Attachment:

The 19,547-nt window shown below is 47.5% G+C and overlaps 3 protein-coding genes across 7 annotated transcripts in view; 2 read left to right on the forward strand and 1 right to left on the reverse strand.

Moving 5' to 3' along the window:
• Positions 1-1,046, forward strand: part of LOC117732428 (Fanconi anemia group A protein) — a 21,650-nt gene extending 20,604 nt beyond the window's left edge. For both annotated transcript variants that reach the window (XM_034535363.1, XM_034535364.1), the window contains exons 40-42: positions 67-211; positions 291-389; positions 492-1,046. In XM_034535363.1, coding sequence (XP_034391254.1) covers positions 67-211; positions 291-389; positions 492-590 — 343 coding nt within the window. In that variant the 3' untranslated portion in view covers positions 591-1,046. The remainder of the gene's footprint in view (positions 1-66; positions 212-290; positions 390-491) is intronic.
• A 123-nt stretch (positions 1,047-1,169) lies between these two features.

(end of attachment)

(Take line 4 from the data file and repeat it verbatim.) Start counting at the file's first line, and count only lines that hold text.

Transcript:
• A 123-nt stretch (positions 1,047-1,169) lies between these two features.